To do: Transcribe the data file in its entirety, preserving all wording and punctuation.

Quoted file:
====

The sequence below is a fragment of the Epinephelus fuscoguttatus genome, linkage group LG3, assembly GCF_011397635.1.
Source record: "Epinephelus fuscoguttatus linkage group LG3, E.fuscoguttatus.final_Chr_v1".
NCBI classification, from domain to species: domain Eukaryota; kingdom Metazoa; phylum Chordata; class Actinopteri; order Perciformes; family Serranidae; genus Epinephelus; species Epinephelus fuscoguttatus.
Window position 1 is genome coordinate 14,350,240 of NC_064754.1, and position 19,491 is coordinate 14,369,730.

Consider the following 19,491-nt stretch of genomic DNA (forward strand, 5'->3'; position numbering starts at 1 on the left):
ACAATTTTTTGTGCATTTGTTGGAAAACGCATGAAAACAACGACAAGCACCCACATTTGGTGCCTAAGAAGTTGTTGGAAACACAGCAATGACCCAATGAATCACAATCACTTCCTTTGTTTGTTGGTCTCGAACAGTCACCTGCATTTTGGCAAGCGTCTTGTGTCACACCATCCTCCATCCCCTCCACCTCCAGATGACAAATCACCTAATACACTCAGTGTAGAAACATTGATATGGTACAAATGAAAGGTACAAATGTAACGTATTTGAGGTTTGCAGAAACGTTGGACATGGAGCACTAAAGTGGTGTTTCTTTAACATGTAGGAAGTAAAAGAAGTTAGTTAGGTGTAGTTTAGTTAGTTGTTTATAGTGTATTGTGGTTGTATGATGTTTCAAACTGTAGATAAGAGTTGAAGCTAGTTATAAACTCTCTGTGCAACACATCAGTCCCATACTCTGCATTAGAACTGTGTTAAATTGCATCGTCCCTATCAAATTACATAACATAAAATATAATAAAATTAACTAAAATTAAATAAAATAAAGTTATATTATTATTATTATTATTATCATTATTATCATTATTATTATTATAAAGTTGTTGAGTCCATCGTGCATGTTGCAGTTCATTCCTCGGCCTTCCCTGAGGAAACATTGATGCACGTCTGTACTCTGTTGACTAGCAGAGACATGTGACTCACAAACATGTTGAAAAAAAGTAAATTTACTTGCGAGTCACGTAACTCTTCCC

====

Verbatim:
The sequence below is a fragment of the Epinephelus fuscoguttatus genome, linkage group LG3, assembly GCF_011397635.1.
Source record: "Epinephelus fuscoguttatus linkage group LG3, E.fuscoguttatus.final_Chr_v1".
NCBI classification, from domain to species: domain Eukaryota; kingdom Metazoa; phylum Chordata; class Actinopteri; order Perciformes; family Serranidae; genus Epinephelus; species Epinephelus fuscoguttatus.
Window position 1 is genome coordinate 14,350,240 of NC_064754.1, and position 19,491 is coordinate 14,369,730.

Consider the following 19,491-nt stretch of genomic DNA (forward strand, 5'->3'; position numbering starts at 1 on the left):
ACAATTTTTTGTGCATTTGTTGGAAAACGCATGAAAACAACGACAAGCACCCACATTTGGTGCCTAAGAAGTTGTTGGAAACACAGCAATGACCCAATGAATCACAATCACTTCCTTTGTTTGTTGGTCTCGAACAGTCACCTGCATTTTGGCAAGCGTCTTGTGTCACACCATCCTCCATCCCCTCCACCTCCAGATGACAAATCACCTAATACACTCAGTGTAGAAACATTGATATGGTACAAATGAAAGGTACAAATGTAACGTATTTGAGGTTTGCAGAAACGTTGGACATGGAGCACTAAAGTGGTGTTTCTTTAACATGTAGGAAGTAAAAGAAGTTAGTTAGGTGTAGTTTAGTTAGTTGTTTATAGTGTATTGTGGTTGTATGATGTTTCAAACTGTAGATAAGAGTTGAAGCTAGTTATAAACTCTCTGTGCAACACATCAGTCCCATACTCTGCATTAGAACTGTGTTAAATTGCATCGTCCCTATCAAATTACATAACATAAAATATAATAAAATTAACTAAAATTAAATAAAATAAAGTTATATTATTATTATTATTATTATCATTATTATCATTATTATTATTATAAAGTTGTTGAGTCCATCGTGCATGTTGCAGTTCATTCCTCGGCCTTCCCTGAGGAAACATTGATGCACGTCTGTACTCTGTTGACTAGCAGAGACATGTGACTCACAAACATGTTGAAAAAAAGTAAATTTACTTGCGAGTCACGTAACTCTTCCC